Mental health signs and support for your loved ones
Are you concerned about a loved one who may be struggling with their mental health and needs support? You’re not alone. Mental health disorders affect people from all walks of life and while you may feel helpless or concerned, there are many ways to support your loved one’s recovery.
It’s important to “educate yourself about the illness and the resources that are available to help a loved one,” Professor Liezl Koen explains. Professor Koen has been a psychiatrist for close to 20 years and heads up the clinical team at Stikland Hospital and has shared advice.
“Acknowledge their distress or suffering, even if you don’t completely understand it. Work with the treatment team and not against them, rather support them as they have your loved one’s best interest at heart, even when they sometimes don’t agree with you. Avoid being emotionally overinvolved or having unrealistic expectations, but don’t be afraid of setting appropriate limits and enforcing them for the good of the family or group as a whole.”
While the signs that someone needs mental health support might differ from person to person, Professor Koen says there are indicators to look out for.
“Changes in mental functioning affect thinking, behaviour and emotions. Be alert for anything that is different from the usual: excessive worries and fears, dramatic changes in eating and sleeping, unusual behaviour, increased sadness or irritability, inability to respond to positive input, social withdrawal, under-performance, decrease in self-care or loss of hope. Don’t be afraid to ask if you are concerned.”
What’s the next step after identifying signs that a loved one needs support? You can seek help from mental health professionals.
“If you are concerned that you or a loved one may be suffering from a mental illness you should see a health professional at your nearest day hospital or general practice. Importantly, you will first be screened to ensure that you do not have an untreated medical illness that mimics psychiatric symptoms. From there you will then be referred to a service that best suits your needs.”
Professor Koen adds that “not all mental symptoms need intervention from a medical doctor or psychiatrist, as a social worker, counsellor or psychologist may be the most appropriate person to see for your symptoms”.
There are a range of mental health services available in both the metro and rural areas in the Western Cape. You can be referred to your nearest appropriate primary healthcare facility for further evaluation and treatment as necessary.
In the Cape Metro, there are four specialised referral psychiatric hospitals including Stikland, Valkenberg, Lentegeur and Alexandra, as well as various Mental Health nurses based at the primary healthcare facilities across the province. Patients needing further mental health care will be referred to one of these specialised hospitals by their primary healthcare team.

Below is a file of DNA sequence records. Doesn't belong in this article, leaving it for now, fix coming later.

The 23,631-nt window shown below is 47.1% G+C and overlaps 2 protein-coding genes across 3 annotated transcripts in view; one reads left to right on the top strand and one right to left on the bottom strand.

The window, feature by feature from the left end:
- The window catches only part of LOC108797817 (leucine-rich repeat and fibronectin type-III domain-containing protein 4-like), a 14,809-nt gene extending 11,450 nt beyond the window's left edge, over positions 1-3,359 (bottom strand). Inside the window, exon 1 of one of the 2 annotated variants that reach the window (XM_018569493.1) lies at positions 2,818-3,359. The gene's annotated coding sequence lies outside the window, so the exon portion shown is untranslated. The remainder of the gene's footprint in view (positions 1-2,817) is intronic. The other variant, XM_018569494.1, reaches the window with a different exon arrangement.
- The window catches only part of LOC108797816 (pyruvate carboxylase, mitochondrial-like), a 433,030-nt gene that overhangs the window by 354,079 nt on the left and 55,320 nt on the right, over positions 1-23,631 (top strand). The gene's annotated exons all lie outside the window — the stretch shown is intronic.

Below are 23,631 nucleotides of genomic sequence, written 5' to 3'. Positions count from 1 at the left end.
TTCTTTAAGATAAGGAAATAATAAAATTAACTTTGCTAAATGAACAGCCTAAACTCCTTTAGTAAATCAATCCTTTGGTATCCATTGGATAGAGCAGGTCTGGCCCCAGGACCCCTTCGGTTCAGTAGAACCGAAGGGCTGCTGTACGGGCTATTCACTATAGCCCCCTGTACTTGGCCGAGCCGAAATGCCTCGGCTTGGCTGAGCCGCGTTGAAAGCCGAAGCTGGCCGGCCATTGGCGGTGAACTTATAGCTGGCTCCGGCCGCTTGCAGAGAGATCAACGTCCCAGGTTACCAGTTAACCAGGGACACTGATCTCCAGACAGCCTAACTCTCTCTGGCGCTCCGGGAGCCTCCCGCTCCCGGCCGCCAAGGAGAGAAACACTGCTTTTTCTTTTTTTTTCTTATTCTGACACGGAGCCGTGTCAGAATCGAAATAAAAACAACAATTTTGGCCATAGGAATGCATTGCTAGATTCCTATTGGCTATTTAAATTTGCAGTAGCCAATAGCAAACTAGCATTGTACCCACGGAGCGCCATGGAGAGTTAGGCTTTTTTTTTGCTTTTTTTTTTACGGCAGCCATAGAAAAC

“The Mental Health Information Centre is also a good source of information in terms of which support groups and additional services exist in your area. You can reach them at 021 938 9229. There are also numerous national acute helplines such as Lifeline 0861 322 322, the Suicide Crisis Line 0800 567 567 and the services offered by the South African Depression and Anxiety Group 011 234 4837,” advises Professor Koen.
You can also improve your general wellbeing by making lifestyle changes. While mental and physical health are regarded by most as being separate, Professor Koen says the reality is that poor mental health directly impacts physical wellness.
“As one example, depression can cause chronic tiredness, sleep problems and increased sensitivity to aches and pains via abnormal neurotransmitter function in your brain. Thus, neglecting the interaction between mental, physical and social well-being not only affects your ability to make healthy decisions but it can also directly lead to complications such as high blood pressure, being overweight or having a weak response to fighting infection.”
Professor Koen advises that you can help your loved one by ensuring that they:
Get regular exercise: “Exercise can release feel-good brain chemicals; you can choose a programme or form of exercise that works for you and stick to it!”
Maintain a healthy diet: “Always include fruits, vegetables and fish or good fats in your diet, such as nuts, if at all possible.”
Get enough sleep: “Not getting enough sleep can impact your mental well-being.”
Use treatment if needed: “It’s important that you remain adherent to the treatment programme you and your healthcare provider have decided on.”
Embrace support: “Enhance your social support and don’t be afraid to reach out to family and friends for mental health support.”
Professor Koen says it is also critical to avoid using substances to self-medicate symptoms, as it can lead to symptoms worsening or even the development of new symptoms.
As the world observes World Mental Health Day on 10 October, it’s important to raise awareness around mental health issues as it can increases chances for early intervention and reduce the many misconceptions.
“Be mindful of how hurtful certain words or terms can be and don’t just be okay to use words like ‘crazy’ because ‘people should not be so sensitive’. Speaking out in positive ways and sharing stories of hope reduces stigma.”
Professor Koen is passionate about mental health and says she’s inspired her colleagues, especially the nursing staff at Stikland, who continues to work towards enhancing overall quality of life for clients and their families rather than just trying to “manage” illness.
“For us as mental health professionals it remains a privilege to walk alongside people who, in spite of what at times can be a very tough struggle with the challenges their mental illness brings, remain committed to actively continue onwards to meet their personal recovery goals.”